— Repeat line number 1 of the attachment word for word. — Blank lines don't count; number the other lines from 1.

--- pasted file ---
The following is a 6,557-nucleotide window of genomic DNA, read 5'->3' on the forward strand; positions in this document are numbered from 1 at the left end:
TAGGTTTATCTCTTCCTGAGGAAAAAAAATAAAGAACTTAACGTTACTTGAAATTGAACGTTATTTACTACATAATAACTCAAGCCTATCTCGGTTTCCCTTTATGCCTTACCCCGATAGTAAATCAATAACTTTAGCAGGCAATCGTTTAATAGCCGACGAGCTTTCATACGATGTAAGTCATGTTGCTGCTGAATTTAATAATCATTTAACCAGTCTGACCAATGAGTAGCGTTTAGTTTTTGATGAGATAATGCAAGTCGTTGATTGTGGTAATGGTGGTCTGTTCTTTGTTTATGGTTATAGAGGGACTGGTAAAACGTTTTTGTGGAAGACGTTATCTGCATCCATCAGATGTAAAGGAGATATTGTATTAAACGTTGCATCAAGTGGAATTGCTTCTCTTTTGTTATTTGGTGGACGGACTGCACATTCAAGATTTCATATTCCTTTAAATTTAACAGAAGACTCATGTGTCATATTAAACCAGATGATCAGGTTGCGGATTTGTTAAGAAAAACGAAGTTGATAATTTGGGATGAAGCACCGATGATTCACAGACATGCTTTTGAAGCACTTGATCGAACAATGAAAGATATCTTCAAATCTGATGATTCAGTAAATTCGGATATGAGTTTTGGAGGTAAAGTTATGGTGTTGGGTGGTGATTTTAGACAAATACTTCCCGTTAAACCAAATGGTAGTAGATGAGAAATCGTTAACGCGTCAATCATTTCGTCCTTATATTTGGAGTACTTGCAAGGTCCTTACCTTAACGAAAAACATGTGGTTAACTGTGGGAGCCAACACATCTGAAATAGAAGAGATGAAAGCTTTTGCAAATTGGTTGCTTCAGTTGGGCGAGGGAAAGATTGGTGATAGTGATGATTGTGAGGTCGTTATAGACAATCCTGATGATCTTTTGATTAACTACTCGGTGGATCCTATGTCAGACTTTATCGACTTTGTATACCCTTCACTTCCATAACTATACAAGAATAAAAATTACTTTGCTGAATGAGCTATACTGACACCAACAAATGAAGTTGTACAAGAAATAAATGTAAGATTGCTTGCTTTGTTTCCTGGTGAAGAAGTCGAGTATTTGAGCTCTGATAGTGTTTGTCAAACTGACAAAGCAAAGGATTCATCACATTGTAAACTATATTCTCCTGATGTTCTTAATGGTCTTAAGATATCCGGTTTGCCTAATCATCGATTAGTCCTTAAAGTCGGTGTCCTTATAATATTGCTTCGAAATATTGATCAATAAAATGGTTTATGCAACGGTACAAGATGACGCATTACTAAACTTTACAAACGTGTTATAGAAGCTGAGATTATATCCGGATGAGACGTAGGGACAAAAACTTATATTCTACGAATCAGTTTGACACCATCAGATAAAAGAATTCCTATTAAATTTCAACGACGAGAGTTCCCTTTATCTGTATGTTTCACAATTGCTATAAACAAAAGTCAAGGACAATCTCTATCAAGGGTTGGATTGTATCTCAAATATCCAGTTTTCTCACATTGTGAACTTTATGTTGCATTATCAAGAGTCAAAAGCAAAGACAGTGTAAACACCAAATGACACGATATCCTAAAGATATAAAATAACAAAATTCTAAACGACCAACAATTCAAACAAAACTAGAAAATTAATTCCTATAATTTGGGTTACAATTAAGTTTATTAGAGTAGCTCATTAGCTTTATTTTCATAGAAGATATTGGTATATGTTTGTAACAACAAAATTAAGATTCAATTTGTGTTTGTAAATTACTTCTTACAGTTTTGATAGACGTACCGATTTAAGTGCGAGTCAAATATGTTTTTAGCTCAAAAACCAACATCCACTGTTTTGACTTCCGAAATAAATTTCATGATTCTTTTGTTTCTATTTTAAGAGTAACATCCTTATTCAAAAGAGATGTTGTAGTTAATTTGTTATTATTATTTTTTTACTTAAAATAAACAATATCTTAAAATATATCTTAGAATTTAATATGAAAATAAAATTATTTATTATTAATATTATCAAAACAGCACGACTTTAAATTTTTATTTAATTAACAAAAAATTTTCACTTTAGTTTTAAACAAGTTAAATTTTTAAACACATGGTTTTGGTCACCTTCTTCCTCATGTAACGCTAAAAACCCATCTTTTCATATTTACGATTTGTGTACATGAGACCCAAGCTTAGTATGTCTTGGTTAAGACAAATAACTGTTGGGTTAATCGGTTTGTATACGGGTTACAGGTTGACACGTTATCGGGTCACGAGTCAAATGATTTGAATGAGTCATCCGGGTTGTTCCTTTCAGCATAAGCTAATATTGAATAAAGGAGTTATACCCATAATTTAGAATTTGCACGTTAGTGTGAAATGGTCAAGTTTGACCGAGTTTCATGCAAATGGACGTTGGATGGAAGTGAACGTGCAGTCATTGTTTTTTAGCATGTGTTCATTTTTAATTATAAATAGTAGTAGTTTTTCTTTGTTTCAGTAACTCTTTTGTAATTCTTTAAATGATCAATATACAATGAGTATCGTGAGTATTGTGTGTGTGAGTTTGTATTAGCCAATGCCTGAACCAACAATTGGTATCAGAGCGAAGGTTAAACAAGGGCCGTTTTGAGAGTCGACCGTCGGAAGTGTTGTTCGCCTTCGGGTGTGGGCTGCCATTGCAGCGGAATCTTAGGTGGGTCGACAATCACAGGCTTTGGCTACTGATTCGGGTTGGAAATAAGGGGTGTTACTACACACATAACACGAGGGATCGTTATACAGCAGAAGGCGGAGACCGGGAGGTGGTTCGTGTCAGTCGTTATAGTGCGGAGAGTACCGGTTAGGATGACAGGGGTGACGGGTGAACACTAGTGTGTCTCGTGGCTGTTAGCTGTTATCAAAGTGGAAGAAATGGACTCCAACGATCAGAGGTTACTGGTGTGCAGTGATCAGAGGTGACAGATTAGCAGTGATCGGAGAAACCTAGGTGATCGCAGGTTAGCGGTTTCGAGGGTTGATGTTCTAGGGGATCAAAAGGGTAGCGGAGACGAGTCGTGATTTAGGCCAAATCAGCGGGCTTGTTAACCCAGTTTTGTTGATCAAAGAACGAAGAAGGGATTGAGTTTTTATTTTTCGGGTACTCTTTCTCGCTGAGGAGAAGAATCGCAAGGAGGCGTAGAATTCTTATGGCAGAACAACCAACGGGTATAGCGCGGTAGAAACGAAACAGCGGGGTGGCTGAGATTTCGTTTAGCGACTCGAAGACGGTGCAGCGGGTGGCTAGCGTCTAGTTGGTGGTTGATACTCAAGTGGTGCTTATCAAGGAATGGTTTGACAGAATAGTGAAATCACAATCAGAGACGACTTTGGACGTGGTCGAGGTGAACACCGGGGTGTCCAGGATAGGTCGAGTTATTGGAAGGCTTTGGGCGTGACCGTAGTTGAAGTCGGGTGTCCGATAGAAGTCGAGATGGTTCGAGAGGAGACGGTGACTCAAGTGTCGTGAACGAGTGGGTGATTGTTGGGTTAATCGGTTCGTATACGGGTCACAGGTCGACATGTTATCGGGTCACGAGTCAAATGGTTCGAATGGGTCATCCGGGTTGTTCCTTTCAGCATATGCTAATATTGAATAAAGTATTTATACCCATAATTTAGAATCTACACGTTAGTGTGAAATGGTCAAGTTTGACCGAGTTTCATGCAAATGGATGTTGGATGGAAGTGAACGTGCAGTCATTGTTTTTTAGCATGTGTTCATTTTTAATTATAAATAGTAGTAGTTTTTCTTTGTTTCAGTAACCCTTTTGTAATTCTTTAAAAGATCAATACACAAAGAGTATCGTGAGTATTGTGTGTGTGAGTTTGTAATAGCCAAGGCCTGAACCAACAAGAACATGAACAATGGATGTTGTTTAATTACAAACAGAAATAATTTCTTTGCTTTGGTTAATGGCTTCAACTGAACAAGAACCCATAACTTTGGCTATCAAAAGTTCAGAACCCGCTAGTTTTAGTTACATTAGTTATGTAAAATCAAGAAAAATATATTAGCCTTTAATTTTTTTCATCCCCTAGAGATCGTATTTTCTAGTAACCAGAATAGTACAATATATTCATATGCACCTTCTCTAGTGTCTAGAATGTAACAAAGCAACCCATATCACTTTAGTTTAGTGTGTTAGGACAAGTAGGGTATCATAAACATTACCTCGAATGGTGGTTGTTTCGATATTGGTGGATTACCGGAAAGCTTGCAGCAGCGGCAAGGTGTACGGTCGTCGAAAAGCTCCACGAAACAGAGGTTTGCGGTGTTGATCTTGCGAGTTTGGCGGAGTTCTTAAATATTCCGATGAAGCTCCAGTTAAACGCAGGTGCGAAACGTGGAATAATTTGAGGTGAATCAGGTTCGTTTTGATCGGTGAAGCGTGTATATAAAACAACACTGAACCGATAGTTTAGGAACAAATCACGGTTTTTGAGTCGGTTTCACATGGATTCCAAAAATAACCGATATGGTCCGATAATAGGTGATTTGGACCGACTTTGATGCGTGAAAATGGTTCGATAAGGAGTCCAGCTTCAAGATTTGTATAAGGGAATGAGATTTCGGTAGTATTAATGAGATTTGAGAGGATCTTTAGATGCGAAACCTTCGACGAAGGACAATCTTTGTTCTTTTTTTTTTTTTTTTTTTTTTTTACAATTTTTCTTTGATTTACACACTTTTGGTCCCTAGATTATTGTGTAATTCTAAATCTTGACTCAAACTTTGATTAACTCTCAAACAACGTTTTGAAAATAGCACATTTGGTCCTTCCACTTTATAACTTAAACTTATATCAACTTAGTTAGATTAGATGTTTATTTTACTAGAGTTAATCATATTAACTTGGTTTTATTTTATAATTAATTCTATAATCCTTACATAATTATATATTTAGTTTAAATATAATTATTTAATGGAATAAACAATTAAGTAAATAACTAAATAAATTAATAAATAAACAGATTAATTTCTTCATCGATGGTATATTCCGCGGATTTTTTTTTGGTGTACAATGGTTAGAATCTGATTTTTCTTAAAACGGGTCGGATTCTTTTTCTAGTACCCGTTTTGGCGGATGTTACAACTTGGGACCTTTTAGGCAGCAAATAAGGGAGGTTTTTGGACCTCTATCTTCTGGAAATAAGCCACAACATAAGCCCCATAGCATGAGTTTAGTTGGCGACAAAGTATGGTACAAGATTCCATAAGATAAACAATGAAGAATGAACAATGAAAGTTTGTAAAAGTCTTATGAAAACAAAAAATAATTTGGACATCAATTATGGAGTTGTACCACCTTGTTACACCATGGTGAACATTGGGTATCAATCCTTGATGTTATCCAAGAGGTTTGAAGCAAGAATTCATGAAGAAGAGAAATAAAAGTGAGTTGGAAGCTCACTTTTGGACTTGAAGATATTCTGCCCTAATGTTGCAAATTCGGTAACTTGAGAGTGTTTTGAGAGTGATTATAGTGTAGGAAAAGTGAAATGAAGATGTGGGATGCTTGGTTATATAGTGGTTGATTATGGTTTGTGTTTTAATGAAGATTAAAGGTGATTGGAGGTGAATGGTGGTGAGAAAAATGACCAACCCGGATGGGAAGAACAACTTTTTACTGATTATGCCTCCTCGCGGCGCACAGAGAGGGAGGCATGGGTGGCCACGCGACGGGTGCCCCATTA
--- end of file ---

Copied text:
The following is a 6,557-nucleotide window of genomic DNA, read 5'->3' on the forward strand; positions in this document are numbered from 1 at the left end: